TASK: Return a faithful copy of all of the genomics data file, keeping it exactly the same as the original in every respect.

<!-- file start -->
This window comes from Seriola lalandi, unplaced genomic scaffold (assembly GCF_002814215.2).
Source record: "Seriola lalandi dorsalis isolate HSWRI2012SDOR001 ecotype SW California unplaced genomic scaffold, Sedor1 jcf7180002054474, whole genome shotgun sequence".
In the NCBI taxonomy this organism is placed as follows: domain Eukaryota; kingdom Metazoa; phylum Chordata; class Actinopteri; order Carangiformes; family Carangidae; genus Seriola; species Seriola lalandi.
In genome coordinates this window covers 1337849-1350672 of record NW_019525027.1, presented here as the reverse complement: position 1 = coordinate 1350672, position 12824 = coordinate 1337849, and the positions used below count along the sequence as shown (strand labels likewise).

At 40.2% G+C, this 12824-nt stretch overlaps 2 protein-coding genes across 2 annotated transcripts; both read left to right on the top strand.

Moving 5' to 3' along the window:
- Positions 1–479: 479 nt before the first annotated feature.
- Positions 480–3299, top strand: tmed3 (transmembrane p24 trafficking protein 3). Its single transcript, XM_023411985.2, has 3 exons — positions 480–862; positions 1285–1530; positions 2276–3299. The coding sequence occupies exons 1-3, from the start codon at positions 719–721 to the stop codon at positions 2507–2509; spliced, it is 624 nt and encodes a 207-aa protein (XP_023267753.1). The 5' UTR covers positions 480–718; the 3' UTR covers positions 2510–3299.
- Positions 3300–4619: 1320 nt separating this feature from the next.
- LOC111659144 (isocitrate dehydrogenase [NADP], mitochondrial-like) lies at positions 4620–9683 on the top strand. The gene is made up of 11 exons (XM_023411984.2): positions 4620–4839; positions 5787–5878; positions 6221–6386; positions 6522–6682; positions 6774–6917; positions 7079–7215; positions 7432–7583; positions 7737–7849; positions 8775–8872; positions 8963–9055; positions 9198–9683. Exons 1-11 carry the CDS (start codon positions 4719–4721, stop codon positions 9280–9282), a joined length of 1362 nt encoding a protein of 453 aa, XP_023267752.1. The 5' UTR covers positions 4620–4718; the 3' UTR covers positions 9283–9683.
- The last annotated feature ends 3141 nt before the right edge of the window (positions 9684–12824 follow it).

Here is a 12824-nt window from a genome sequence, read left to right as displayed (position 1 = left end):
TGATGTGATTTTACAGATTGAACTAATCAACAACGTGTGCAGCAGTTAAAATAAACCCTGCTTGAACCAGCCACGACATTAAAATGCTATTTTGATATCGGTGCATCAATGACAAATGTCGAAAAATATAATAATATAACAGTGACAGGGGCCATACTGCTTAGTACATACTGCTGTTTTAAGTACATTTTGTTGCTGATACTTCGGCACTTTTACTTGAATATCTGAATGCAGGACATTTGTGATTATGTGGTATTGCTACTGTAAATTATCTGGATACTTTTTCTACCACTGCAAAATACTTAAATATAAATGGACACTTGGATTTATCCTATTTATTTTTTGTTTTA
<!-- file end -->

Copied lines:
This window comes from Seriola lalandi, unplaced genomic scaffold (assembly GCF_002814215.2).
Source record: "Seriola lalandi dorsalis isolate HSWRI2012SDOR001 ecotype SW California unplaced genomic scaffold, Sedor1 jcf7180002054474, whole genome shotgun sequence".
In the NCBI taxonomy this organism is placed as follows: domain Eukaryota; kingdom Metazoa; phylum Chordata; class Actinopteri; order Carangiformes; family Carangidae; genus Seriola; species Seriola lalandi.
In genome coordinates this window covers 1337849-1350672 of record NW_019525027.1, presented here as the reverse complement: position 1 = coordinate 1350672, position 12824 = coordinate 1337849, and the positions used below count along the sequence as shown (strand labels likewise).

At 40.2% G+C, this 12824-nt stretch overlaps 2 protein-coding genes across 2 annotated transcripts; both read left to right on the top strand.

Moving 5' to 3' along the window:
- Positions 1–479: 479 nt before the first annotated feature.
- Positions 480–3299, top strand: tmed3 (transmembrane p24 trafficking protein 3). Its single transcript, XM_023411985.2, has 3 exons — positions 480–862; positions 1285–1530; positions 2276–3299. The coding sequence occupies exons 1-3, from the start codon at positions 719–721 to the stop codon at positions 2507–2509; spliced, it is 624 nt and encodes a 207-aa protein (XP_023267753.1). The 5' UTR covers positions 480–718; the 3' UTR covers positions 2510–3299.
- Positions 3300–4619: 1320 nt separating this feature from the next.
- LOC111659144 (isocitrate dehydrogenase [NADP], mitochondrial-like) lies at positions 4620–9683 on the top strand. The gene is made up of 11 exons (XM_023411984.2): positions 4620–4839; positions 5787–5878; positions 6221–6386; positions 6522–6682; positions 6774–6917; positions 7079–7215; positions 7432–7583; positions 7737–7849; positions 8775–8872; positions 8963–9055; positions 9198–9683. Exons 1-11 carry the CDS (start codon positions 4719–4721, stop codon positions 9280–9282), a joined length of 1362 nt encoding a protein of 453 aa, XP_023267752.1. The 5' UTR covers positions 4620–4718; the 3' UTR covers positions 9283–9683.
- The last annotated feature ends 3141 nt before the right edge of the window (positions 9684–12824 follow it).

Here is a 12824-nt window from a genome sequence, read left to right as displayed (position 1 = left end):
TGATGTGATTTTACAGATTGAACTAATCAACAACGTGTGCAGCAGTTAAAATAAACCCTGCTTGAACCAGCCACGACATTAAAATGCTATTTTGATATCGGTGCATCAATGACAAATGTCGAAAAATATAATAATATAACAGTGACAGGGGCCATACTGCTTAGTACATACTGCTGTTTTAAGTACATTTTGTTGCTGATACTTCGGCACTTTTACTTGAATATCTGAATGCAGGACATTTGTGATTATGTGGTATTGCTACTGTAAATTATCTGGATACTTTTTCTACCACTGCAAAATACTTAAATATAAATGGACACTTGGATTTATCCTATTTATTTTTTGTTTTA